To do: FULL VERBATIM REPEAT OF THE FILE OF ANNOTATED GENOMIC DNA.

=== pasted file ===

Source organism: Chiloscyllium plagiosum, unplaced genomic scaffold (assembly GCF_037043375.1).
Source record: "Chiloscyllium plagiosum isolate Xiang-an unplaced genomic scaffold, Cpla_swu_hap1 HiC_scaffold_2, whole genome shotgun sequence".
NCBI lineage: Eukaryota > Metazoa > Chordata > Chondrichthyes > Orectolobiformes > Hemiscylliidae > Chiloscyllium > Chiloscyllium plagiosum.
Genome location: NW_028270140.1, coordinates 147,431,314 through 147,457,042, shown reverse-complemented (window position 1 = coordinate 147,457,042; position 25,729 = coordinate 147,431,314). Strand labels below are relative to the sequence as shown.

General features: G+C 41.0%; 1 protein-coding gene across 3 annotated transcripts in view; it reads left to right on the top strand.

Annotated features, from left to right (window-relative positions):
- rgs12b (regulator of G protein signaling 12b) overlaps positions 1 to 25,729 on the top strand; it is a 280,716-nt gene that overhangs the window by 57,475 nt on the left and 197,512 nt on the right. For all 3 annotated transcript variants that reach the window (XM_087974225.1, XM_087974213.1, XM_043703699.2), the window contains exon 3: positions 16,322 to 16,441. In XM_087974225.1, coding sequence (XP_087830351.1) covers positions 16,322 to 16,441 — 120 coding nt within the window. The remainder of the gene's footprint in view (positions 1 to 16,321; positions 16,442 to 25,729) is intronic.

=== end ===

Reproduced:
Source organism: Chiloscyllium plagiosum, unplaced genomic scaffold (assembly GCF_037043375.1).
Source record: "Chiloscyllium plagiosum isolate Xiang-an unplaced genomic scaffold, Cpla_swu_hap1 HiC_scaffold_2, whole genome shotgun sequence".
NCBI lineage: Eukaryota > Metazoa > Chordata > Chondrichthyes > Orectolobiformes > Hemiscylliidae > Chiloscyllium > Chiloscyllium plagiosum.
Genome location: NW_028270140.1, coordinates 147,431,314 through 147,457,042, shown reverse-complemented (window position 1 = coordinate 147,457,042; position 25,729 = coordinate 147,431,314). Strand labels below are relative to the sequence as shown.

General features: G+C 41.0%; 1 protein-coding gene across 3 annotated transcripts in view; it reads left to right on the top strand.

Annotated features, from left to right (window-relative positions):
- rgs12b (regulator of G protein signaling 12b) overlaps positions 1 to 25,729 on the top strand; it is a 280,716-nt gene that overhangs the window by 57,475 nt on the left and 197,512 nt on the right. For all 3 annotated transcript variants that reach the window (XM_087974225.1, XM_087974213.1, XM_043703699.2), the window contains exon 3: positions 16,322 to 16,441. In XM_087974225.1, coding sequence (XP_087830351.1) covers positions 16,322 to 16,441 — 120 coding nt within the window. The remainder of the gene's footprint in view (positions 1 to 16,321; positions 16,442 to 25,729) is intronic.